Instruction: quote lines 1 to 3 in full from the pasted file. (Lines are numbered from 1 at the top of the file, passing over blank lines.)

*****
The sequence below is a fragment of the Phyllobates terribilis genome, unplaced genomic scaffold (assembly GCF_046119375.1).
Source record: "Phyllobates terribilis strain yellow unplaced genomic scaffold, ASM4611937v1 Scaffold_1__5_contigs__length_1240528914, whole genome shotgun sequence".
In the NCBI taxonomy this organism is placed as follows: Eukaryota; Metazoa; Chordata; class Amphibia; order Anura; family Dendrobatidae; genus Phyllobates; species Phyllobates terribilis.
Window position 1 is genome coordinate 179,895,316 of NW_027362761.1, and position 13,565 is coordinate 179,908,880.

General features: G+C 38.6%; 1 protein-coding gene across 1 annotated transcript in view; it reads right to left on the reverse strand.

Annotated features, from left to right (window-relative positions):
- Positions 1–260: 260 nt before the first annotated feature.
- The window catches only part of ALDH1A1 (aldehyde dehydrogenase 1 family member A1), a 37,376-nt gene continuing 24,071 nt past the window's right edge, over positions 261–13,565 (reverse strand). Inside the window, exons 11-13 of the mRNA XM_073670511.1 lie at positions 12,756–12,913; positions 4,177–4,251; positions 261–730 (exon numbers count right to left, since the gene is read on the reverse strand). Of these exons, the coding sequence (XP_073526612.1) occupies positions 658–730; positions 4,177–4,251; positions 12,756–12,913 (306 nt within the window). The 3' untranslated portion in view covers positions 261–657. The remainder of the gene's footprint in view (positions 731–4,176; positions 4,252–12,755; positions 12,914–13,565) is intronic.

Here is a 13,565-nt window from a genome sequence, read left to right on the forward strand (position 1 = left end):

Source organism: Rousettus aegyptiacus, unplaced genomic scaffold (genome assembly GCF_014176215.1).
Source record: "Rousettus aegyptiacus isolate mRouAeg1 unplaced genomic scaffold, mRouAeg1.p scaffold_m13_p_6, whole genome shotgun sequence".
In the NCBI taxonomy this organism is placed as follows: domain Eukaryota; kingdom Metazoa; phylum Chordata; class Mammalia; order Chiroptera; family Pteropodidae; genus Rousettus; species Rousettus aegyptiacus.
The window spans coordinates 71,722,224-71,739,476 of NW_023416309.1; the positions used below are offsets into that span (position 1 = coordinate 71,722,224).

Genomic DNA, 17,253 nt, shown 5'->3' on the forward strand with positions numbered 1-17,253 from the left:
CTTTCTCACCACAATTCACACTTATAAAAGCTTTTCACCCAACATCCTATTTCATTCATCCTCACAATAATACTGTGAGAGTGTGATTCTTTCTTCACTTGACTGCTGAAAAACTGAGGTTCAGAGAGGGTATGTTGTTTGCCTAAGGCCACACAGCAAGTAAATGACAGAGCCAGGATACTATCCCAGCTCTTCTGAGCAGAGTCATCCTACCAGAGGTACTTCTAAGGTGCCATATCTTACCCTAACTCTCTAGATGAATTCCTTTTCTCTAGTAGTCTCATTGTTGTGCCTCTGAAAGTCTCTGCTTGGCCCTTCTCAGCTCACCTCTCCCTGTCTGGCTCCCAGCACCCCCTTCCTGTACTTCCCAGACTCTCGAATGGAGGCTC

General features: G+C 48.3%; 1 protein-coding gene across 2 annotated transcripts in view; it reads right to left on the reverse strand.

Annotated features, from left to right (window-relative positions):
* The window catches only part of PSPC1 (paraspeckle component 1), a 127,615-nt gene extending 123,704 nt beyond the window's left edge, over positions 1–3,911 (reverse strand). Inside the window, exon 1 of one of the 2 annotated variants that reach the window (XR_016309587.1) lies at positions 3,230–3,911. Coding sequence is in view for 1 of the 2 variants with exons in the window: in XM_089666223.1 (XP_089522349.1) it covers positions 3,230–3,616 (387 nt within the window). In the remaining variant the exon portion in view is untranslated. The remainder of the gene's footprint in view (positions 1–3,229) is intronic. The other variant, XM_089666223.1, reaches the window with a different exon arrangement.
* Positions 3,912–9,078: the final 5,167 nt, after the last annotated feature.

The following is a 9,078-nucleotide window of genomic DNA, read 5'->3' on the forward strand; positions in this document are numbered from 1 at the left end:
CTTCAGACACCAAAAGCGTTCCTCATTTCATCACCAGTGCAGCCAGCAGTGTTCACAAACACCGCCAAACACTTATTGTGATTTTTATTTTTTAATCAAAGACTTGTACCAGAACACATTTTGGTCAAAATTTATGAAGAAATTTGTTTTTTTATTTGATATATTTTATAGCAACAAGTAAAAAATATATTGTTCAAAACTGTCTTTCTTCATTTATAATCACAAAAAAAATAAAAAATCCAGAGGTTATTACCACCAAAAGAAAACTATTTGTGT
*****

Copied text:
The sequence below is a fragment of the Phyllobates terribilis genome, unplaced genomic scaffold (assembly GCF_046119375.1).
Source record: "Phyllobates terribilis strain yellow unplaced genomic scaffold, ASM4611937v1 Scaffold_1__5_contigs__length_1240528914, whole genome shotgun sequence".
In the NCBI taxonomy this organism is placed as follows: Eukaryota; Metazoa; Chordata; class Amphibia; order Anura; family Dendrobatidae; genus Phyllobates; species Phyllobates terribilis.